stimulated his interest in improvising on the trumpet, and soon he was
listening to recordings by Chet Baker, Clifford Brown, Miles Davis and
Charlie Parker. With friends, Chuck started playing dance gigs, and this
continued until he graduated from High School. Next, he auditioned for a
US army HQ band and was accepted. After attending Armed Forces Music
School he spent one year each in the Eighth Army and Sixth Army Bands.
January 1961 Chuck got out of the service and was in Los Angeles, and he
received a call from someone associated with Frank Zappa to do a
recording session. This turned out to be for Take Your Clothes Off When
You Dance. He can only remember recording this one track at the Pal
Studio session, but he said that they rehearsed tunes for a couple of
weeks - "It was real loose, we had a lot of laughs, a very relaxed
atmosphere." Interestingly, Chuck also said, "Oh yes, Frank
always liked jazz - he was always a fan."
the other musicians on the session, Chuck was only acquainted with the
alto sax player, whose name was Tony Rodriquenz, not Rodriguez as stated
on the Lost Episodes CD. "He was a monster - sounded like
Cannonball Adderley," said Chuck, "But he gravitated away from
music and became a teacher (not music) and played at weekends."
Sadly, Tony Rodriquenz died as a result of cancer in 2007. Chuck also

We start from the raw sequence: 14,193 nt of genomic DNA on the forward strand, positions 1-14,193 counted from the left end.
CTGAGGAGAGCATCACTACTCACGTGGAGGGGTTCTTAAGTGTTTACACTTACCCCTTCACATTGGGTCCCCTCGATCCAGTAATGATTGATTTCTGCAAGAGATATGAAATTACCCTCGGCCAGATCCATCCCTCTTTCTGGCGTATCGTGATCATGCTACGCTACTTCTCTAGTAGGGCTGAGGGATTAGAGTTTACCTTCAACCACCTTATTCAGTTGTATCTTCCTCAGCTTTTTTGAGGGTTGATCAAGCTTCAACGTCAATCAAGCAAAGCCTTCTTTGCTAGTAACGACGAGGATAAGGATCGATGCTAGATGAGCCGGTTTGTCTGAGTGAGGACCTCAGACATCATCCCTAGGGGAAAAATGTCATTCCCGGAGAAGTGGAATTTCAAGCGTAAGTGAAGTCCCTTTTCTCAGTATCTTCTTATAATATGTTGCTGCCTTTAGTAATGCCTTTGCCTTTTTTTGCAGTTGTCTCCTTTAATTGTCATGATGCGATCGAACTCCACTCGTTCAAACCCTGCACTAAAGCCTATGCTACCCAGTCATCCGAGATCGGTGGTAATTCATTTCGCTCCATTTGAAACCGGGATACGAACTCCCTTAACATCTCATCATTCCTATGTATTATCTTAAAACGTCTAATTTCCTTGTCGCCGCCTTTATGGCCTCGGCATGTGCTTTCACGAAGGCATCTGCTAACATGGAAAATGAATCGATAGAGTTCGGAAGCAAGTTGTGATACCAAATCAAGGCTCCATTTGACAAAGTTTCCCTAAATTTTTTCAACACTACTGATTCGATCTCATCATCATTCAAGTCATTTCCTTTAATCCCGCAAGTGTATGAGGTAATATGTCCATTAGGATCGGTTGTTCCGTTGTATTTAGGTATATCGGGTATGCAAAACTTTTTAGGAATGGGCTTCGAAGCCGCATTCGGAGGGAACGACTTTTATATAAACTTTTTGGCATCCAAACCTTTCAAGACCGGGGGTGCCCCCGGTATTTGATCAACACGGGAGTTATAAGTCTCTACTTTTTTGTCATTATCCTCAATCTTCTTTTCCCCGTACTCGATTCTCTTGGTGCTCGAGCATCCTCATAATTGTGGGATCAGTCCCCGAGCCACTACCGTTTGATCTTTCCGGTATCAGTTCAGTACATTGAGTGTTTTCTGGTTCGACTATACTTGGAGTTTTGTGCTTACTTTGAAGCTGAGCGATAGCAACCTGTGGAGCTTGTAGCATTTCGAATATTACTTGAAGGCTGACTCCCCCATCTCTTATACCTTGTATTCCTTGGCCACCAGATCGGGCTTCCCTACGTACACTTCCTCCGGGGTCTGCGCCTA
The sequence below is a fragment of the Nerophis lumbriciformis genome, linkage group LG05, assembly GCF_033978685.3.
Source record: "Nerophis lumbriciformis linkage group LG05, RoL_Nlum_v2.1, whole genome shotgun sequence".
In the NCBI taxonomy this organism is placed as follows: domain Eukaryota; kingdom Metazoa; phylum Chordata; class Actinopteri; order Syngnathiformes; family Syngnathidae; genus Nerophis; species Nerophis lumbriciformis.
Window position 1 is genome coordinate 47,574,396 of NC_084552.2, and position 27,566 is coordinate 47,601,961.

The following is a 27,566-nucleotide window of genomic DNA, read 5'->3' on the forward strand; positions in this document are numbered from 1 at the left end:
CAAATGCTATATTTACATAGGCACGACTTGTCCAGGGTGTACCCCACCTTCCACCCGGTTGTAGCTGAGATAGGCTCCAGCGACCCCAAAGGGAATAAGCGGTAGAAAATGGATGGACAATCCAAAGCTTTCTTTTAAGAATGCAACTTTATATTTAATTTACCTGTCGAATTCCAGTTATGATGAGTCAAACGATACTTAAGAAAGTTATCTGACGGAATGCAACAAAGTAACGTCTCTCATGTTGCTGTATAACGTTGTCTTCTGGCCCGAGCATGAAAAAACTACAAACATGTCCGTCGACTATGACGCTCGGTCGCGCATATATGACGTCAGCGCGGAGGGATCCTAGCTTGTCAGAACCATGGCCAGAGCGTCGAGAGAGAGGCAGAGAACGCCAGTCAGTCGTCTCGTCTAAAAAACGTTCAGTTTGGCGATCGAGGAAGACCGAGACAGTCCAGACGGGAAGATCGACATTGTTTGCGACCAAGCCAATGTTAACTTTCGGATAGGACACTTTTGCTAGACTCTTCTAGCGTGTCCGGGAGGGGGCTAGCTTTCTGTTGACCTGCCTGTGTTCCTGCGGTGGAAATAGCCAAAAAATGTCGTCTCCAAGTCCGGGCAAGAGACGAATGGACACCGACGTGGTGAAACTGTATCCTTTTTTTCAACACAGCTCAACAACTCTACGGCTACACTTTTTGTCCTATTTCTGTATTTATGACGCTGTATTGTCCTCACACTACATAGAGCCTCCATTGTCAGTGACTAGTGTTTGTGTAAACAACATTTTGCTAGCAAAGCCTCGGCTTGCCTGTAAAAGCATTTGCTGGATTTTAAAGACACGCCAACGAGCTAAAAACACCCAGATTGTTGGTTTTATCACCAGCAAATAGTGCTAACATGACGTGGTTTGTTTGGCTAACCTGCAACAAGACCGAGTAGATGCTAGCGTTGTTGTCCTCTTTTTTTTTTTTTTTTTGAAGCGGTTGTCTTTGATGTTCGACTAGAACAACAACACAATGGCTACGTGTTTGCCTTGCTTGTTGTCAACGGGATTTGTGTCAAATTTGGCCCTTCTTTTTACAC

believes that the name of the drummer on the session was Chuck Glave,
not Chuck Grove, again as stated on the Lost Episodes CD.
further interest is that Chuck played trumpet on the soundtrack music
for the film Run Home Slow, and he remembered a number of other
musicians who were also involved. These were Ron Myers (trombone), Chick
Carter (flute, tenor sax, baritone sax), Don Christlieb (bassoon), Pete
Christlieb (tenor sax), Chuck Domanico (bass) and John Guerin (drums).
Don Christlieb was already a first-call studio musician, and all the
others developed high-profile jazz and/or session careers: Myers with
Woody Herman, Don Ellis and Buddy Rich, Carter with Harry James, and
Domanico with Don Ellis. Pete Christlieb appeared on Steely Dan's Aja.
1963 Chuck was a member of the Si Zentner orchestra, and between 1963
and 1966 he was in a nine-piece group (three trumpets, three trombones,
three rhythm) backing singer Della Reese. In 1965 he made his first
straight-ahead jazz album: this was Opus One, with the Hank Bagby
Quintet. The album gained a 31/2 star
review in Downbeat magazine. In 1966 he took the jazz trumpet chair with
the Buddy Rich Orchestra. In 1969 he played with Harry James's
orchestra, and from 1970 to 1978 he played headline shows in Las Vegas.
Chuck had a motorcycle accident and retired from music for a time, but
he gradually returned to playing local gigs. He recently had a serious
eye operation, but is gradually improving, and appears to maintain a
very positive attitude. His solo LP, Long Overdue, is well worth seeking
out, and deserves to be issued on CD. Chuck's story also emphasizes
that, from the beginning of his career, Frank Zappa had a liking for
jazz, and associated with jazz musicians.
I'm very grateful to Chuck for co-operating so willingly in this interview, and for increasing the fund of knowledge available to music fans.
-- Geoff Wills